Review: American VI: Ain’t No Grave

I had a weird experience yesterday. For starters, I bought the first full price album I’ve bought in, well years. I then took the album home, popped it in my CD player, hit play.. And then paused. For the first time ever, I just sat there, in perfect silence, doing nothing but staring into blank air and listening through an entire album without so much as even moving a muscle. That is if we disregard the goosebumps on my arms as being a form of involuntary muscle movement.

The album in question was Johnny Cash’s last studio album, American VI: Ain’t No Grave and it was not only, quite honestly, one of the best albums I’ve heard in a long, long time, it was also one of the more emotionally overpowering ones.

Let it be said from the get-go, America VI: Ain’t No Grave has but one theme, and that theme is death! The album is quite obviously intended to be the final words of a dying man who has come to not only accept his destiny but look forward to the road ahead. Which makes it a somber work of heart-breaking beauty.

America VI is, technically and music wise, a very simple production. The musical backdrop is at an absolute minimum here, sometimes featuring only Cash and a guitar, a bit of drumming here and there, a few backing instruments. Cash himself sounds more frail than ever as could be expected from a man in the last few months of his life. His voice breaks visibly at times to a point where it’s almost unbearably sad to listen to, yet you can’t help but feel impressed with the effort that must have been put into this final statement.

And what a statement! While others albums in the series have centered around the issue of death and the sadness of loss, American VI embraces death and, borrowing a few words from Bob Dylan, tells us that “death is not the end.” It expresses not so much a fear of death as a longing and a curiosity. Cash’s message becomes pretty clear: Death is but a transition and nothing to be scared of, and nothing to bed sad about:

On the opening title track, which music wise sounds more than a funeral march than anything else, Cash tells us that “Ain’t no grave can hold my body down” as if to say that his memory (as that of any good man) will live on long past his bones. On an absolute beautiful cover of Kris Kristofferson’s “For The Good Times”, which had even this diehard metalhead blinking a few times on account of something apparently getting stuck in his eyes, Cash tells us not to mourn the loss of our loved ones but instead rejoice in the time that we have spent with them and the memories that we will forever cherish. Other tracks are spent contemplating the things to come and coming to grips with the situation before the album eventually ends in the ever traditional Hawaiian hello/goodbye “Aloha Oe” – with the double meaning of the word Aloha obviously carrying a blindingly obvious symbolism here.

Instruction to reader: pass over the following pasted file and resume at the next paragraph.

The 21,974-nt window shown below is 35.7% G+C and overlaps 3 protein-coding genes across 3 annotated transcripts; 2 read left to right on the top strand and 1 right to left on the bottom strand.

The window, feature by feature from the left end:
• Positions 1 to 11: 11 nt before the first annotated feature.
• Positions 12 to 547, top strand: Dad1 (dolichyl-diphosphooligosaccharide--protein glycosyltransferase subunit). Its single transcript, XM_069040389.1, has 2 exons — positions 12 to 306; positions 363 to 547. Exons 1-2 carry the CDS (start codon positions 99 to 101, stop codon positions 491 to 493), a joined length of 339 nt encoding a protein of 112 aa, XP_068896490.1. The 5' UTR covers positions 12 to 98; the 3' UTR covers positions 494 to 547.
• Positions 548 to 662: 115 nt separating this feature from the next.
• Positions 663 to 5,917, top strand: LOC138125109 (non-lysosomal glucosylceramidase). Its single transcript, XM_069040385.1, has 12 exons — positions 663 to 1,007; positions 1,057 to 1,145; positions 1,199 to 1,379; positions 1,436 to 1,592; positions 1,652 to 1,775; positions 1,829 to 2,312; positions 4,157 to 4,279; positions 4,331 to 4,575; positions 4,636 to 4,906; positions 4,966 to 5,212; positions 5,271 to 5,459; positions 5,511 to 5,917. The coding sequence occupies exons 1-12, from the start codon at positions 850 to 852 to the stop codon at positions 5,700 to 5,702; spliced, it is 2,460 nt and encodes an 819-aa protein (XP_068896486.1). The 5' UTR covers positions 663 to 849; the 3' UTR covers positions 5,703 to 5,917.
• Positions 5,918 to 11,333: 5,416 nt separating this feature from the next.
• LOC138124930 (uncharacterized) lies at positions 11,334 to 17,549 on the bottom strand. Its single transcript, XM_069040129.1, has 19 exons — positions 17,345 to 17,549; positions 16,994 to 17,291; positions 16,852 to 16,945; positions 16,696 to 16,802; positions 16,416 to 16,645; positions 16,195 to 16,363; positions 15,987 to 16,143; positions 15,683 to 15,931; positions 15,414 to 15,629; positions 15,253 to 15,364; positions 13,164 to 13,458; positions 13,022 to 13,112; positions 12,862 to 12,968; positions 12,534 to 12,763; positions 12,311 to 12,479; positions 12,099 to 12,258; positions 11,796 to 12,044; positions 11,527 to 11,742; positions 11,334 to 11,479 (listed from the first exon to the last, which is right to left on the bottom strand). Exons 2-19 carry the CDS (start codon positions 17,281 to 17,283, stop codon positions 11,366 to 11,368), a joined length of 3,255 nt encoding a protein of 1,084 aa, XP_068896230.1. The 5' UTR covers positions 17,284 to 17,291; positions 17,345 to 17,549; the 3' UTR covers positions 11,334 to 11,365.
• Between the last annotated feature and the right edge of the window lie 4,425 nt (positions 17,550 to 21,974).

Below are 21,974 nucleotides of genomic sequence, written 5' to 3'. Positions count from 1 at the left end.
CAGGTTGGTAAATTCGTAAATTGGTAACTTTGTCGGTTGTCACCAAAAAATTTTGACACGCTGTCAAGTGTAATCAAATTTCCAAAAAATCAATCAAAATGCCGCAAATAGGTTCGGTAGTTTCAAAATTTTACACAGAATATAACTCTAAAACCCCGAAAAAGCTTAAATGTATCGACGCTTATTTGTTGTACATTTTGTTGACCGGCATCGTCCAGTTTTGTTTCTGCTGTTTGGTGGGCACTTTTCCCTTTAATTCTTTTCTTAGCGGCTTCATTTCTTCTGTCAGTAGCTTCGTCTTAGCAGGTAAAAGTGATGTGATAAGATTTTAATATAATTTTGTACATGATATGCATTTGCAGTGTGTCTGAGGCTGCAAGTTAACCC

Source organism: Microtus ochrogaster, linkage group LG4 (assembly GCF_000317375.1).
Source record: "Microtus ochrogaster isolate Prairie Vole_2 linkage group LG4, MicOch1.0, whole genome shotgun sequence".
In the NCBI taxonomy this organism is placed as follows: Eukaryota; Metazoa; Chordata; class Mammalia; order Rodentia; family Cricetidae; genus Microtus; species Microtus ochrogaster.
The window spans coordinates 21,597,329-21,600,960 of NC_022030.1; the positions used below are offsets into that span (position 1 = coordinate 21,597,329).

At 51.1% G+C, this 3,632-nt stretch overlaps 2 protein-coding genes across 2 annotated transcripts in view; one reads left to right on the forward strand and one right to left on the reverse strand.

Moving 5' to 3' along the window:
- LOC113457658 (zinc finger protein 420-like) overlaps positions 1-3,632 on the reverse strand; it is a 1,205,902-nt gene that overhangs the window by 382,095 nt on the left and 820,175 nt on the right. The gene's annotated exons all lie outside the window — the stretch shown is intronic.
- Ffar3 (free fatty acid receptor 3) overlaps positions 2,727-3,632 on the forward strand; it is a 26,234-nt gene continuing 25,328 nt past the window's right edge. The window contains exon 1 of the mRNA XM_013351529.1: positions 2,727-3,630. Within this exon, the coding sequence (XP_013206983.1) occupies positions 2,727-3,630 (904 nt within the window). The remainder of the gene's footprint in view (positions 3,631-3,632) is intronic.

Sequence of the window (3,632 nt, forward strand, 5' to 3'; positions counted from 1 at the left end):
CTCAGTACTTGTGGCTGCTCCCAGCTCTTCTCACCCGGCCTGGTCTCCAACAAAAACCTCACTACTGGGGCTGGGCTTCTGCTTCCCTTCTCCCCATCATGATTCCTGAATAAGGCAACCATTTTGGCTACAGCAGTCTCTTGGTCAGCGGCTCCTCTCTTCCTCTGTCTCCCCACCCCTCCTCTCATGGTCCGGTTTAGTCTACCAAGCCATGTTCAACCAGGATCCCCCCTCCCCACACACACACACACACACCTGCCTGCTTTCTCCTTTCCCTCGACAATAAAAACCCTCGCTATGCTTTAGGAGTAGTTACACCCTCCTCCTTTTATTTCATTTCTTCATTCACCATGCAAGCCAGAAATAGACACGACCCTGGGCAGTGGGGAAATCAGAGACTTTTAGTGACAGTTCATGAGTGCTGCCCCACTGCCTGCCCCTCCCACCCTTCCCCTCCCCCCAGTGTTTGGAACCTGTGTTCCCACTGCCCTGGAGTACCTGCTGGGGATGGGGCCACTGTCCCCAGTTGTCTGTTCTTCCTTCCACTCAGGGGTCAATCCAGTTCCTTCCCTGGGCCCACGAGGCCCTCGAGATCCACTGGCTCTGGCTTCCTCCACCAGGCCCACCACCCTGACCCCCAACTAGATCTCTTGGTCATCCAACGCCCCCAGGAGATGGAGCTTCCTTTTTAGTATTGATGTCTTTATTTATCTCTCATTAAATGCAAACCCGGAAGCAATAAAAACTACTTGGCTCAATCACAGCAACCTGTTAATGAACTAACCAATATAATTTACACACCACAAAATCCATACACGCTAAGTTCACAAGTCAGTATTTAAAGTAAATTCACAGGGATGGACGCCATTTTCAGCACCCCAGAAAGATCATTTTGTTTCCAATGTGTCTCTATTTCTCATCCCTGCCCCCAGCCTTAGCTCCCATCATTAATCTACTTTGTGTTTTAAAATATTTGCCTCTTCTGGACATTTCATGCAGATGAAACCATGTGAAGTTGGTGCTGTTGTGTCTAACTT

The result is an album which leaves you feeling in a strange state between  being borderline revolted and, at the same time, being in awe. Of being overwhelmed by the sadness of the theme or comforted by the message. It’s really quite impressive how many different facets and angles can be put into such a seemingly simple production. And that’s not even counting personal perceptions. While I, being young and still having quite a lust for life and fear of death, get a certain sad, scary vibe from the album, I imagine the experience would be totally different for someone much older and wiser on life than I am. Perhaps even soothing for someone who like Cash (at the time of recording) is at the end of his life.

Having listened to the album, and the albums before, a lot can be said about the genius of Johnny Cash. But this, being a posthumous album, a lot, too, should be said about the genius of the album’s producer, Rick Rubin. Obviously, Rick Rubin is the man to blame for relaunching Cash’s career, rebranding him and creating the phenomenal and hugely successful American Recording sessions of which this current release marks the end. That in itself is an impressive feat. Add to that the fact that Rubin singlehandedly put the last two albums in the series together following Cash’s death and you get to realize that the feel and the message on the albums are not only that of Cash, but that of Rubin as well, who was trusted with the not so easy feat of writing the last two chapters in Cash’s life and career after the man largely responsible for the songs featured on the works had passed. A tough job by any stretch of the imagination, but one that he manages quite well as the British would say. (Or very well as the rest of us would say.)

Some will undoubtedly argue that releasing another posthumous album is nothing but an attempt to exploit a franchise and squeeze a few more pennies out of the Cash name.. But I beg to differ. The sixth installment offers a valid end to the series. Where American V dealt very much with the pain of death and the loss of the loss of the life, American VI shows Cash coming to terms with his own mortality and accept that the end is near. Not only that, it actually shows him embracing this change and looking forward to the inevitable. So while American V would have ended the series on a much more serious and sad note, American VI ends it on in a somewhat lighter and more justified note.. And for that, I am grateful. Thank you, Rick Rubin! .. And if there is any justice in the world, please let this be the final original material released in Cash’s name. Let this be a fitting epitaph to an impressive life in music!

.. And happy 78th birthday, Johnny!

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